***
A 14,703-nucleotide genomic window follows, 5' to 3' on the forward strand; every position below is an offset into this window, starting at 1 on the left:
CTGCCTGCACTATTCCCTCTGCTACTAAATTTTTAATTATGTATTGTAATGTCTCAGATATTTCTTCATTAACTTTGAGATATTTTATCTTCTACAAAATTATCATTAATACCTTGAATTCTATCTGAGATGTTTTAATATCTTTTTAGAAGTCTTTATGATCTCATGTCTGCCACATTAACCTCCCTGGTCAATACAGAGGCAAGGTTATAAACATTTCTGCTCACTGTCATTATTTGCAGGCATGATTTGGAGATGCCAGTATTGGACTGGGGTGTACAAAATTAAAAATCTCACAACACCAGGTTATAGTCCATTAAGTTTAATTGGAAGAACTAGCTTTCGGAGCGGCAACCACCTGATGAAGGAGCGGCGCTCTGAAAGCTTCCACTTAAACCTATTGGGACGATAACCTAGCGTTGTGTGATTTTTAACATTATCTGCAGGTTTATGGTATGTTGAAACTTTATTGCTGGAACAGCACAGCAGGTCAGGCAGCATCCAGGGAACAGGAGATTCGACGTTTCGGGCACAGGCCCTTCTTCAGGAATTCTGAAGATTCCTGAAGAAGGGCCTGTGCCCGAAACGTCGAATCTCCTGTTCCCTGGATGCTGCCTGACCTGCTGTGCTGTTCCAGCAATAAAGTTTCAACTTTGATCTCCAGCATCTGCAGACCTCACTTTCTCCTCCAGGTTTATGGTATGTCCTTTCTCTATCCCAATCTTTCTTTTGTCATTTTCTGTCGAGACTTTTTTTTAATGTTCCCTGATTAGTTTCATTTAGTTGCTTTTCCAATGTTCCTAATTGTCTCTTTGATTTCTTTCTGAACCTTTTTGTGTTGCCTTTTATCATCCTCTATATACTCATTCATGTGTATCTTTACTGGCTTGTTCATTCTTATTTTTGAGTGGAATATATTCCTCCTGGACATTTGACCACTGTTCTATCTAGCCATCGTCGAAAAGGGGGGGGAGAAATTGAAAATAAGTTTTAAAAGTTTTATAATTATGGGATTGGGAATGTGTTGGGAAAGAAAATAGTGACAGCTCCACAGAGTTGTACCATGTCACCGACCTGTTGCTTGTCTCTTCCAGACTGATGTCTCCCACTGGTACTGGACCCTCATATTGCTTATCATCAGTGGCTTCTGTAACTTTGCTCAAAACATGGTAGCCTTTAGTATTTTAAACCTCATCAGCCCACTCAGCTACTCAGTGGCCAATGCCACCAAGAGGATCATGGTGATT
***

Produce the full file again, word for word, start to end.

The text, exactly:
A 14,703-nucleotide genomic window follows, 5' to 3' on the forward strand; every position below is an offset into this window, starting at 1 on the left:
CTGCCTGCACTATTCCCTCTGCTACTAAATTTTTAATTATGTATTGTAATGTCTCAGATATTTCTTCATTAACTTTGAGATATTTTATCTTCTACAAAATTATCATTAATACCTTGAATTCTATCTGAGATGTTTTAATATCTTTTTAGAAGTCTTTATGATCTCATGTCTGCCACATTAACCTCCCTGGTCAATACAGAGGCAAGGTTATAAACATTTCTGCTCACTGTCATTATTTGCAGGCATGATTTGGAGATGCCAGTATTGGACTGGGGTGTACAAAATTAAAAATCTCACAACACCAGGTTATAGTCCATTAAGTTTAATTGGAAGAACTAGCTTTCGGAGCGGCAACCACCTGATGAAGGAGCGGCGCTCTGAAAGCTTCCACTTAAACCTATTGGGACGATAACCTAGCGTTGTGTGATTTTTAACATTATCTGCAGGTTTATGGTATGTTGAAACTTTATTGCTGGAACAGCACAGCAGGTCAGGCAGCATCCAGGGAACAGGAGATTCGACGTTTCGGGCACAGGCCCTTCTTCAGGAATTCTGAAGATTCCTGAAGAAGGGCCTGTGCCCGAAACGTCGAATCTCCTGTTCCCTGGATGCTGCCTGACCTGCTGTGCTGTTCCAGCAATAAAGTTTCAACTTTGATCTCCAGCATCTGCAGACCTCACTTTCTCCTCCAGGTTTATGGTATGTCCTTTCTCTATCCCAATCTTTCTTTTGTCATTTTCTGTCGAGACTTTTTTTTAATGTTCCCTGATTAGTTTCATTTAGTTGCTTTTCCAATGTTCCTAATTGTCTCTTTGATTTCTTTCTGAACCTTTTTGTGTTGCCTTTTATCATCCTCTATATACTCATTCATGTGTATCTTTACTGGCTTGTTCATTCTTATTTTTGAGTGGAATATATTCCTCCTGGACATTTGACCACTGTTCTATCTAGCCATCGTCGAAAAGGGGGGGGAGAAATTGAAAATAAGTTTTAAAAGTTTTATAATTATGGGATTGGGAATGTGTTGGGAAAGAAAATAGTGACAGCTCCACAGAGTTGTACCATGTCACCGACCTGTTGCTTGTCTCTTCCAGACTGATGTCTCCCACTGGTACTGGACCCTCATATTGCTTATCATCAGTGGCTTCTGTAACTTTGCTCAAAACATGGTAGCCTTTAGTATTTTAAACCTCATCAGCCCACTCAGCTACTCAGTGGCCAATGCCACCAAGAGGATCATGGTGATT